The retina is a very thin, but complex tissue that lines the back of the eye. It is composed of millions of cells, including photoreceptor cells that sense light and send images to the brain. There are many conditions that can impair the retina’s ability to receive and transmit images. The most common retinal diseases are Diabetic Retinopathy, Age-Related Macular Degeneration and Retinal Detachments. These conditions are very serious and if not treated, can lead to loss of vision. Many retinal diseases can be treated with various forms of laser. These powerful light beams help destroy abnormal blood vessels in the retina or act to seal off retinal tears. Laser therapy is usually done in our office with anesthetic eye drops to ease any discomfort.
a. Diabetic Retinopathy
People with diabetes mellitus have difficulty using and storing sugar properly. High blood-sugar levels can damage blood vessels in the retina. Damage to these blood vessels is referred to as diabetic retinopathy.
A medical eye examination is the only way to detect changes inside your eye. An ophthalmologist can often diagnose and treat serious retinopathy before you are aware of any vision problems.
There are two types of diabetic retinopathy: nonproliferative diabetic retinopathy (NPDR) and proliferative diabetic retinopathy (PDR).
NPDR is an early stage of diabetic retinopathy where tiny blood vessels within the retina leak blood or fluid. Many people with diabetes have mild NPDR, which usually does not impinge on their vision. When vision is affected, it is the result of swelling or thickening of a small area in the center of the retina that allows us to see fine details clearly. This swelling is caused by fluid leaking from the blood vessels in the retina and is the most common cause of central vision loss in diabetics.
PDS is present when new abnormal blood vessels begin to grow on the surface of the retina or optic nerve. A widespread closure of retinal blood vessels causes the retina to respond and grow new blood vessels in an attempt to supply blood to the areas where the original blood vessels closed. Unfortunately, the new blood vessels do not supply the retina with adequate blood flow. These new vessels are often accompanied by scar tissue that may cause wrinkling or detachment of the retina, therefore causing visual distortion or loss. PDR may cause more severe vision loss than NPDR because it can affect both central and peripheral vision.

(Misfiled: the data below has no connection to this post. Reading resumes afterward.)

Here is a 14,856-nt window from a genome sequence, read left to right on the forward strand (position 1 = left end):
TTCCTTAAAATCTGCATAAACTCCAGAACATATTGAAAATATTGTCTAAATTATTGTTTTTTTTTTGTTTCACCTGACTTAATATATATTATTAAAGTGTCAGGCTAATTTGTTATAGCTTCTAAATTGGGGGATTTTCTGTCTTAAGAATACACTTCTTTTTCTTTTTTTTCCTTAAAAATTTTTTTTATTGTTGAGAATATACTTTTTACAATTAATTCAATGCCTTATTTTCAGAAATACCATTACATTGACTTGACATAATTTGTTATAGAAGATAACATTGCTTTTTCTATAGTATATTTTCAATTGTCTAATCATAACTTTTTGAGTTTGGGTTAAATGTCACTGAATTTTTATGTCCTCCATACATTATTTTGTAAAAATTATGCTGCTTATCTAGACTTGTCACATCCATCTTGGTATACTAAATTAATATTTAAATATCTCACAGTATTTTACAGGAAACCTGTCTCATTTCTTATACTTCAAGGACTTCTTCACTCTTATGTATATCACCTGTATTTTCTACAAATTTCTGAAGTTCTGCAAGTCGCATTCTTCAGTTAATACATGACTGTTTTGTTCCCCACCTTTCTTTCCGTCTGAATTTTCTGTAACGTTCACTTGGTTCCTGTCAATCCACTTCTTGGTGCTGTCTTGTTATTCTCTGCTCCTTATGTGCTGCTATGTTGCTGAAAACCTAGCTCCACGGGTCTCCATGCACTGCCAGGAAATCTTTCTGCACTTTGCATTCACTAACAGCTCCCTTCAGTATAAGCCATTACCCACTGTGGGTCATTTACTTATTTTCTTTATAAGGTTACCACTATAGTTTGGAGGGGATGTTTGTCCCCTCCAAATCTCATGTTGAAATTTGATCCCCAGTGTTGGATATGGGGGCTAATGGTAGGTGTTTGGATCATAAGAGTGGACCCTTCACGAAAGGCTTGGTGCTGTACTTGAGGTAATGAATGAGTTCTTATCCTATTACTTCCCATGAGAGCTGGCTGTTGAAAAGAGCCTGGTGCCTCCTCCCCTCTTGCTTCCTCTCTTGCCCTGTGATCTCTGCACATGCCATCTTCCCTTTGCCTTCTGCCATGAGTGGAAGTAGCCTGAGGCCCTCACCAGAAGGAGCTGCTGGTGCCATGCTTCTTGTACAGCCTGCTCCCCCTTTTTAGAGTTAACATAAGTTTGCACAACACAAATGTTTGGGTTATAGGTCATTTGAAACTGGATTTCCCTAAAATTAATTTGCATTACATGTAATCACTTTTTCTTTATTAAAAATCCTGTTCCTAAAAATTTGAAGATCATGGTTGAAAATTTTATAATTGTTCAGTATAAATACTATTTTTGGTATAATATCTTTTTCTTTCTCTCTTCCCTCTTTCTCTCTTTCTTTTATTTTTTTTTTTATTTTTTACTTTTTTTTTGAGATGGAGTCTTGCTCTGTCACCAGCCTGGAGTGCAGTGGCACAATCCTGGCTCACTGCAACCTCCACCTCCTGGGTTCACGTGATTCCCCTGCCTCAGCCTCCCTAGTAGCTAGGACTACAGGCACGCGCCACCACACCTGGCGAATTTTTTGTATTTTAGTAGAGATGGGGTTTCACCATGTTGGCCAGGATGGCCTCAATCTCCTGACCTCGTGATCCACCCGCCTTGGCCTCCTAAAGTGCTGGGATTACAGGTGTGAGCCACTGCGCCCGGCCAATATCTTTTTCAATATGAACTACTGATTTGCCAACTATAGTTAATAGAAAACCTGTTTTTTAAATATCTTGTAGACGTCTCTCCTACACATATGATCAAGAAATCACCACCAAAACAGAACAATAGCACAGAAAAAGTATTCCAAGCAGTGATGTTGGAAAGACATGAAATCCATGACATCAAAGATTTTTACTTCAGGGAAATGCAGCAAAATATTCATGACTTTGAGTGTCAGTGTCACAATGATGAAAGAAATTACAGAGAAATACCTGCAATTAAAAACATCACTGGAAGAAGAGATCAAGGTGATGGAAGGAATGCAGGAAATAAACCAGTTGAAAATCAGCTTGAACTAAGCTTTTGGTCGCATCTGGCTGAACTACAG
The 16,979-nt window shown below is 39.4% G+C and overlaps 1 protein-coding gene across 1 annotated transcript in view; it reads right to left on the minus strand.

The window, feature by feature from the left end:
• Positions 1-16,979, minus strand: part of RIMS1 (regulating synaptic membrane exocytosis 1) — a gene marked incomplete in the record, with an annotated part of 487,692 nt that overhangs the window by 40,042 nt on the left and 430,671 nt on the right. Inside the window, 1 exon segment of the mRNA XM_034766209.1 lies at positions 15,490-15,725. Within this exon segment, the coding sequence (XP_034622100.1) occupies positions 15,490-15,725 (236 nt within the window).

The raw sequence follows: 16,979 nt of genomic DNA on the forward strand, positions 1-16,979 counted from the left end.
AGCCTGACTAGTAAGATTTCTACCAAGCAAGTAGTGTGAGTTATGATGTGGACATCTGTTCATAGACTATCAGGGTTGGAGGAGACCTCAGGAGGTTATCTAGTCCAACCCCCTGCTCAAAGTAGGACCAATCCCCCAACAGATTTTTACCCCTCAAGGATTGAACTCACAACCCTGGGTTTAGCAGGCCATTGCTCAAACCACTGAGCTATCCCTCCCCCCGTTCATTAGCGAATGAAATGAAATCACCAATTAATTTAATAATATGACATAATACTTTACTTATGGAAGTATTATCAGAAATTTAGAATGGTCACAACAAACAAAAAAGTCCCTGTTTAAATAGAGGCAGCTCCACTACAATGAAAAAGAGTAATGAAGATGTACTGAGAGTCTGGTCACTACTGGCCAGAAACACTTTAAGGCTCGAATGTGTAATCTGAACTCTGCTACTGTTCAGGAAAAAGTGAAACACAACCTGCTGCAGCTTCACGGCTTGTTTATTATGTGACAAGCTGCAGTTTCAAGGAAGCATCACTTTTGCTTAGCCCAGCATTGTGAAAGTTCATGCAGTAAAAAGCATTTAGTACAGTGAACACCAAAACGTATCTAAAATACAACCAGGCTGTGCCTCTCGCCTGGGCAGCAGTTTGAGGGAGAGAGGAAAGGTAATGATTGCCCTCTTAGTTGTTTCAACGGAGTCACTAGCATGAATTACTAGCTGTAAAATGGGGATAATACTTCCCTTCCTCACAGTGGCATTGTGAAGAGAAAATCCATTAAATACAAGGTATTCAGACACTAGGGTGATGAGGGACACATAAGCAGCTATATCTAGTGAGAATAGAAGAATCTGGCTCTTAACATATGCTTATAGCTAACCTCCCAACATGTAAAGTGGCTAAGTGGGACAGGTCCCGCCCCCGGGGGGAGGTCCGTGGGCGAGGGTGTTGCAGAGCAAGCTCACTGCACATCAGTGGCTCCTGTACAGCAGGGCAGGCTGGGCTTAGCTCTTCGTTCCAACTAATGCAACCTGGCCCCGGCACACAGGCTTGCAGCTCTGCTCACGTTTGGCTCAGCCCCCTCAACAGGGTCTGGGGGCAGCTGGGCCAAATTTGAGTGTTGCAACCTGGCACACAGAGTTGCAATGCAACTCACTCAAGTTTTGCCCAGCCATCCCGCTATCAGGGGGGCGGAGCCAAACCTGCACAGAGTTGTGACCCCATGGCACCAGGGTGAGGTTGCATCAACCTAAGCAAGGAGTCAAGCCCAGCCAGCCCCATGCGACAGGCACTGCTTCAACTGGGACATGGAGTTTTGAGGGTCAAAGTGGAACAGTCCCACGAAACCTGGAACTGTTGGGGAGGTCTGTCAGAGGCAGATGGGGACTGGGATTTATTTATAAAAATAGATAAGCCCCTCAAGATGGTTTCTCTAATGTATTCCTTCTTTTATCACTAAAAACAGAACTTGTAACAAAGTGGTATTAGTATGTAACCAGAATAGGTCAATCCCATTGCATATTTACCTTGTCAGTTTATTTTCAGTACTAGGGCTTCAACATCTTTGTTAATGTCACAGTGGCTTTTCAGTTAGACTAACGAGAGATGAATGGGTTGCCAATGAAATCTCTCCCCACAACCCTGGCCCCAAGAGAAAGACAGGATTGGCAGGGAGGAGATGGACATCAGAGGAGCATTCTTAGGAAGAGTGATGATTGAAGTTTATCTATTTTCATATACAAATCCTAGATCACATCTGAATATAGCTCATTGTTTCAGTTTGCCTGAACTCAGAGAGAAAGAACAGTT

The best treatment is to prevent the development of retinopathy through strict control of your blood sugar. This will significantly reduce the long-term risk of vision loss from diabetic retinopathy. Early detection of diabetic retinopathy is key to protect against vision loss.
Laser surgery is often recommended for people with severe diabetic retinopathy. Multiple laser treatments over time are sometimes necessary although laser surgery does not cure diabetic retinopathy and does not always present further loss of vision.
Diabetics should schedule an exam at least once a year. Your ophthalmologist may require more frequent examinations if diabetic retinopathy is diagnosed.
b. Age-Related Macular Degeneration
Age-Related Macular Degeneration (ARMD) is a disease that affects the macula, the small area in the center of the retina that allows fine details in your central vision to be seen clearly. This slow progressing condition tends to develop as you get older, hence the term “age-related”.
There are two forms of macular degeneration: “dry” macular degeneration and “wet” macular degeneration. Dry macular degeneration is more common and is caused by aging and thinning of the cells in the macula. Vision loss is slow and gradual. Wet macular degeneration occurs in only 10% of patients and causes much more rapid vision loss. There is no cure for ARMD, however there are some treatment options for wet macular degeneration. Untreated wet macular degeneration can lead to scarring of the macular area and permanent vision loss. If you notice a change in your vision, i.e. telephone poles do not look straight or there is a section missing, please give our office at call at 757-410-9500 immediately to schedule an appointment.
c. Retinal Detachments
A retinal detachment occurs when the retina peels away from its underlying layer of support tissue. Oftentimes, a retinal detachment can be stopped by laser treatment. Some symptoms of a retinal detachment are:
• Flashes of light • Sudden change or increase in the number of floaters • A dense shadow that starts in the peripheral vision and slowly progresses toward the central vision
How are retinal diseases diagnosed?
A dilated retinal examination is the only way to properly diagnose retinal problems. Serious diseases can often be treated before the patient begins to experience vision problems. In some cases, additional testing is required. One test is the Optical Coherence Tomography (OCT), which is a new technology. This device bounces light rays off the retina and the reflections are transmitted to a computer, giving us a detailed 3D cross-section of your retina.
• The impression of a dark curtain over your vision • Straight lines appear curved • Central vision loss
If you experience any of these symptoms or any sudden changes in your vision in general, you need to be seen as soon as possible. A retinal detachment is an emergency and requires immediate attention.